From Textbooks To Reality | My Family Travels
The Cliffs of Point Du Hoc
Rolling Hills, Normandy
A Few Sheep Grazing Amonst the Hills

I stand on the beach of Colleville –sur-Mer in lower Normandy, France feeling the chill rise from the ocean. The longer I stand upon the same sand that over 2000 men died fighting for, historic stories start to come alive right before my eyes.

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As a junior in high school student, I would never have imagined the opportunity to travel to Europe over the summer through Student Leadership University. Surrounded by the rhythm of the waves, and other students, it was still difficult to wrap my mind around just exactly where we were. Standing there I got the sense that we had all been transported back to one of the most pivotal times in not only European history, but also American. Yet there we were, and there was the calm beach front, along with a family enjoying the sun and sand, as their kids squealed because of the cold water. I even witnessed older men bending to scoop up sand in little vials in order for them to have a personal reminder of World War II.

As students, we would not have had the opportunity to even think of visiting if not for the sacrifice those men made that day for future generations.  In history classes you hear the stories of wars fought, and know they are true, yet rarely are you given the chance to see firsthand the sacrifice and the sites where they took place. This realization hit home with me as we traveled on to Point Du Hoc where soldiers climbed the cliffs up to an enemy base camp so as to gain control of the French waterfront. It was beautiful, quiet, and had rolling hills that were covered with flowing grasses and yellow wildflowers, where little sheep grazed. However, those rolling hills that I thought were so peaceful, were in existence because of huge cannons that had fired down upon the men. These hills were actually scars, evidence of the damage done.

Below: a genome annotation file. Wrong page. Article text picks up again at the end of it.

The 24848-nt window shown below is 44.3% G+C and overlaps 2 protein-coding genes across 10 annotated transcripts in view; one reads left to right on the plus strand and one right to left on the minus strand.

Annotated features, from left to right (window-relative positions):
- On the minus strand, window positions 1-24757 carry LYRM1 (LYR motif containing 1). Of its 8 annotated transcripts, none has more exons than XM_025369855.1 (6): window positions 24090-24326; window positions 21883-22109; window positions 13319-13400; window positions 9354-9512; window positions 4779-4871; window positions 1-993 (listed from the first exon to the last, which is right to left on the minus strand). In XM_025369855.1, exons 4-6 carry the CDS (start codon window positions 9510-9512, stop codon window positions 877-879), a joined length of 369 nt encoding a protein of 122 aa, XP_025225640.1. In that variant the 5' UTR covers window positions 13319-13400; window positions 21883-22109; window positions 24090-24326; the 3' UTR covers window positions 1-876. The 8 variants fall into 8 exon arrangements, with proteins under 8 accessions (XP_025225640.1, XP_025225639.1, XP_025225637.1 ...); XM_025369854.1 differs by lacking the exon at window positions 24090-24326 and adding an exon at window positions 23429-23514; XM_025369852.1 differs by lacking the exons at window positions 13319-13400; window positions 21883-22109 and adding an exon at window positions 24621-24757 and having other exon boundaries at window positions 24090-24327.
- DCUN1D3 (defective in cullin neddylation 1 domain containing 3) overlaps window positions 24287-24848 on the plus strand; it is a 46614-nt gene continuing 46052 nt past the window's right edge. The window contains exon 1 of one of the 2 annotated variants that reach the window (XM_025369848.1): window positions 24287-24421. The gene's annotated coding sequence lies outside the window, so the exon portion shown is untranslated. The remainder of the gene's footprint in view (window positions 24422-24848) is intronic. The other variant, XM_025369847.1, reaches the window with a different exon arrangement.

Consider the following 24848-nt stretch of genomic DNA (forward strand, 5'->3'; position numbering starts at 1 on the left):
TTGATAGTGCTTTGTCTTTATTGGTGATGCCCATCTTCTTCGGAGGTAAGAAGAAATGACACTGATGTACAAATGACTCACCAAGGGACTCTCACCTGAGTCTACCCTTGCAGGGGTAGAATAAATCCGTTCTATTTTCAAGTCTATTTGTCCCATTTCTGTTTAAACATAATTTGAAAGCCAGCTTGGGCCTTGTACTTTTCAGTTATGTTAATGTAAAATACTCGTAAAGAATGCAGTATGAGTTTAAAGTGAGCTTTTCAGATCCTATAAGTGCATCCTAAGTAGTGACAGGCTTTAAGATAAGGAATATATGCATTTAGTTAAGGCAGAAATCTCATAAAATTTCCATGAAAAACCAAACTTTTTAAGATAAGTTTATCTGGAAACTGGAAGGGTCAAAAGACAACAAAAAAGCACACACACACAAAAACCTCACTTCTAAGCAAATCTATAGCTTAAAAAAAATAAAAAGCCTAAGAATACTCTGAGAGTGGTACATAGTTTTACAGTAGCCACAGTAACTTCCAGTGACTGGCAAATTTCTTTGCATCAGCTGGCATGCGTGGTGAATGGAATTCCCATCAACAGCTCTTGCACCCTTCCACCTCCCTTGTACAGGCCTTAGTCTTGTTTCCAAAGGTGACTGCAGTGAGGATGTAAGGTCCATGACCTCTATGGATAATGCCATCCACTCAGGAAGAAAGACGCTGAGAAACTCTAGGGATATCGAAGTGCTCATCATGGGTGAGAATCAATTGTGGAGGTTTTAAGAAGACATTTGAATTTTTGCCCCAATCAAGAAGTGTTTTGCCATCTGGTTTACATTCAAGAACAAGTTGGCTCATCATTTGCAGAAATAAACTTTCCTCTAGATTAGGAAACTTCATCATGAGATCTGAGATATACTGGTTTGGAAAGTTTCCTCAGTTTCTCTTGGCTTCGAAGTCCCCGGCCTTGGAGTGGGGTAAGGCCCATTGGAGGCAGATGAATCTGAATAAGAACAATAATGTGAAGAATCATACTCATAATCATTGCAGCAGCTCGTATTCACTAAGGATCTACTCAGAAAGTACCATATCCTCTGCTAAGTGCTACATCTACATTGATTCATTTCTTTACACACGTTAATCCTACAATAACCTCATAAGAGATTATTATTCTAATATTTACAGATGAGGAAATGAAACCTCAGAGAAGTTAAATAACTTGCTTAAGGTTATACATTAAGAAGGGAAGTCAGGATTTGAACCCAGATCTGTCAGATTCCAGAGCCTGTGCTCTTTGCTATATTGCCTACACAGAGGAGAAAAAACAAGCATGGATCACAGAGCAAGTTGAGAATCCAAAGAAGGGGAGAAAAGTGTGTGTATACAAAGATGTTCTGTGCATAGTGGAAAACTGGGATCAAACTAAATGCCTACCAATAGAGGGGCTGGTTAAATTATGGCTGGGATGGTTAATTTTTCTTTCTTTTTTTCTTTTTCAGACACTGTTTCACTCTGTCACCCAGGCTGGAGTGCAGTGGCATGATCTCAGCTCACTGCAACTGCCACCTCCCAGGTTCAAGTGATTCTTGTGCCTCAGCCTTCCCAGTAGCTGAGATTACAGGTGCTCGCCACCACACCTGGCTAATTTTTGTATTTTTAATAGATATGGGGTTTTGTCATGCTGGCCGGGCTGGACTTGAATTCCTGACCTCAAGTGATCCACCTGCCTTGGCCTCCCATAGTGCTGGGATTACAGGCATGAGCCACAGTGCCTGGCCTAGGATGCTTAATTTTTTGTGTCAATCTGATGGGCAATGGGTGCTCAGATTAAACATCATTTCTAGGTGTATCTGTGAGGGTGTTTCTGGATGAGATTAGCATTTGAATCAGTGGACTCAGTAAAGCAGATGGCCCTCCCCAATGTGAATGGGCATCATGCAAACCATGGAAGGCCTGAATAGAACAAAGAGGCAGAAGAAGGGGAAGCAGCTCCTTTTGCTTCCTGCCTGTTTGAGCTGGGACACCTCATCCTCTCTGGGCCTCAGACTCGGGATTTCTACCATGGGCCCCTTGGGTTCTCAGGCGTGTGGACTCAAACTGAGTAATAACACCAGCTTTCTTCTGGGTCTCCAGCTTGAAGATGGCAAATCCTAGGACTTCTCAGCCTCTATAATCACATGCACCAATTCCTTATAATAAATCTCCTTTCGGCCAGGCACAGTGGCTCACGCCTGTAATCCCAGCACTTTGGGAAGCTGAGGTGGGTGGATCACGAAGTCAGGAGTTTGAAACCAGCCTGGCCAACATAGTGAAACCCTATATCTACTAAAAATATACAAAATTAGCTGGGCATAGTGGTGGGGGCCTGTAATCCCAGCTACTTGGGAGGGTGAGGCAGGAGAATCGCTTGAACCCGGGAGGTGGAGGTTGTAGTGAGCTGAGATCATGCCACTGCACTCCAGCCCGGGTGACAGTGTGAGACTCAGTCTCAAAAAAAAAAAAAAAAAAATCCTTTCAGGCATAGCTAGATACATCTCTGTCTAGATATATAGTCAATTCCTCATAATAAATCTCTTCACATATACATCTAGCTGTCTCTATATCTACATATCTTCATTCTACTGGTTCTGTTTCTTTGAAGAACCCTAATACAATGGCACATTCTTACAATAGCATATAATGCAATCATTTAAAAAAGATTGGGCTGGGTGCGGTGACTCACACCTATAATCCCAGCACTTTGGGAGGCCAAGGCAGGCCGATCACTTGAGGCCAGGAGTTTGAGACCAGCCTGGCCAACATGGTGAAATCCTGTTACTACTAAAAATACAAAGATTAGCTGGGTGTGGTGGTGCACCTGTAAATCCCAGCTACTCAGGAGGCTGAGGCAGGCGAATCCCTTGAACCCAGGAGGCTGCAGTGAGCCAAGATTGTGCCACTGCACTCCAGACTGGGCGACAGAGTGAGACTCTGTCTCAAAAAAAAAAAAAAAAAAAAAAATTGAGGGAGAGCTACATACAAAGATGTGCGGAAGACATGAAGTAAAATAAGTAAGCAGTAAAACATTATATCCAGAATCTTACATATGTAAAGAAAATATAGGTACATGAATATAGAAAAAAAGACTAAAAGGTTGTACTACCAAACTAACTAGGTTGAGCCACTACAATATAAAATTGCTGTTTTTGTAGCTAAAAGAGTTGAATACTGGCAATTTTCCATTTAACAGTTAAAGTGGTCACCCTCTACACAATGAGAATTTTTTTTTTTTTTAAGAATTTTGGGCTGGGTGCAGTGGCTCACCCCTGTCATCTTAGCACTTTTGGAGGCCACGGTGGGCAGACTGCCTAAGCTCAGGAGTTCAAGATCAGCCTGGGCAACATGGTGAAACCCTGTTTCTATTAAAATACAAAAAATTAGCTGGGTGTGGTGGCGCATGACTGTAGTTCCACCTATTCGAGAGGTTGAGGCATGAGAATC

Walking along the same paths the men could have taken was eye opening, but it was still hard to comprehend that the same place I was at now, was a war zone seventy years ago. Situated a little beyond the hills stood crumbling stone structures, leftovers of the German invaders. Inside of these constructions, shadows and echoes danced inside almost as if ghosts from that day still dwelled amongst the ruins. These ‘’ghosts’’ stayed with me throughout the trip, as we drove back through the French countryside, away from the water front and on towards the inner city, I still heard the waves and saw the hills.

I traveled along with other SLU students to wonderful cities such as Paris, London, and Oxford. These exciting destinations were amazing to experience, but I could not shake the feeling of the long term influence Normandy had on my life that day. The day I experienced the historical and legendary cliffs where many men, some not much older than myself, risked their lives to save others, that we may stand and live free on the beaches of Normandy.

 

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